Acknowledgement for MRI-safe electrode development

10 July 2018

Professor Jonathan Scott.

Professor Jonathan Scott and graduate student Steven McCabe from the School of Engineering at University of Waikato were finalists in this year’s Kiwinet Awards, for their work inventing new designs that allow people with implanted electrodes to safely have full MRI scans.

The KiwiNet Research Commercialisation Awards celebrate the achievements of individuals, teams and organisations actively commercialising publicly funded research.

Professor Scott explains that many people are fitted with medical implants such as spinal cord and deep brain stimulators. People wearing one of these devices usually can’t go into an MRI machine as the strong radio frequency signals react with the leads. Although most modern implants are made from material safe in both the RF and magnetic fields of scanners, the electrodes connected to these devices that deliver a therapeutic electric pulse to an area such as the spinal cord are not safe.

The new lead designs were invented in response to needs of Australian start-up, Saluda Medical, whose products automate implants for the management of chronic pain. Their inventions address deep-brain stimulation and spinal-cord stimulation (together “neurostimulation”).

Saluda Medical recently raised AU$53 million after successful human trials to support commercialisation of its technology. The Saluda solution offers a significant improvement in quality of outcomes for patients and has the technology to make a significant impact in its market over a short period of time. Professor Scott’s MRI-Safe human-implantable electrodes are now set to generate significant royalty streams and make a significant market impact.

Related stories


Whakatāne High School win ChemQuest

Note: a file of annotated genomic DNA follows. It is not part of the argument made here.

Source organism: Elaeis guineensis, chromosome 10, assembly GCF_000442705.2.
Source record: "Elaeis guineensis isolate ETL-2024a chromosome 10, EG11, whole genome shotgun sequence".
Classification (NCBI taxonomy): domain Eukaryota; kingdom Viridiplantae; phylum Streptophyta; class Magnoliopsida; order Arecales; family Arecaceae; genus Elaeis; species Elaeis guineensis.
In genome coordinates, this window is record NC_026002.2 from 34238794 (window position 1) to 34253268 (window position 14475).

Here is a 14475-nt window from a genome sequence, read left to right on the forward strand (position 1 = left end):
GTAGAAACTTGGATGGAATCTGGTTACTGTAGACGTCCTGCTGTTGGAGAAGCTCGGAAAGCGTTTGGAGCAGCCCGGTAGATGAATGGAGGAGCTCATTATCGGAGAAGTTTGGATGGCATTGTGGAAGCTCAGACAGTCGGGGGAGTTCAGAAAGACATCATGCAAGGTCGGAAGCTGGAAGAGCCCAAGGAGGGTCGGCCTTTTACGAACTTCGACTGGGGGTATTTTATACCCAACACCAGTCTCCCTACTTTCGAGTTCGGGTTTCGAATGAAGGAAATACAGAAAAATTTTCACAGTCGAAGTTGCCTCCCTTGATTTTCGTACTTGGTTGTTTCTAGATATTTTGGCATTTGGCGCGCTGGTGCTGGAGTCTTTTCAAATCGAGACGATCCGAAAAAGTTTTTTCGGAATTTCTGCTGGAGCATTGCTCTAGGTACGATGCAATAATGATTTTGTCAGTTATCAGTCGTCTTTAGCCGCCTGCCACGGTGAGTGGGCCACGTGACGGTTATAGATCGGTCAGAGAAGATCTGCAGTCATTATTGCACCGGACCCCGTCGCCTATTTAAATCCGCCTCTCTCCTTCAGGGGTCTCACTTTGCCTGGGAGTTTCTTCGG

Students from Whakatāne High School took out the top prize at the University of Waikato’s…


Uni campus hosts STEM Festival in Tauranga

As a main sponsor of the country's first world-class STEM Festival (STEMFest) event, the University…

Robotic Asparagus Harvester

Robotic asparagus picker praised by US farmers

Asparagus is one of the hardest crops to harvest. But an ingenious device created by…

UoW Rutherford Fellows

$1.6m awarded to Waikato University’s new Rutherford Fellows

Two top researchers have been awarded a highly prestigious award to carry out their research…

Emma Walker and Thomas Archbold

University students receive hefty scholarship to study at Cambridge

Two University of Waikato students have landed a substantial scholarship that has opened the door…

Waikato scientists ranked as some of most-influential in the world

23 Waikato scientists appear in a new international database of the 100,000 most influential scientists…

Armon Tamatea

University of Waikato secures more than $6m in MBIE research funding

The University of Waikato has received more than $6 million in research funding from the…

Dr Lee Streeter

Waikato researcher given ‘Kudos’ for big problem

Dr Lee Streeter has solved a problem. But not just any problem – one that’s…

UoW Engineering

Top researcher recognised for highly cited work

Waikato researchers converged in Melbourne recently for the 22nd International Conference on Composite Materials (ICCM),…

Kudos 2019

Time-of-flight technology and internet behaviour secure Kudos Awards for top researchers

Two University of Waikato researchers have been recognised for their scientific prowess at the Kudos…

Dr Chris Tanner (NIWA), Associate Professor Maui Hudson, Tim Manakau

Celebrating Lakes Resilience

A four-year MBIE-funded research programme led by the University’s Environmental Research Institute and School of…

Jeremy Zolnai-Lucas

Nice work if you can get it

Young Londoner needs a job, walks into Waikato and becomes a research programmer.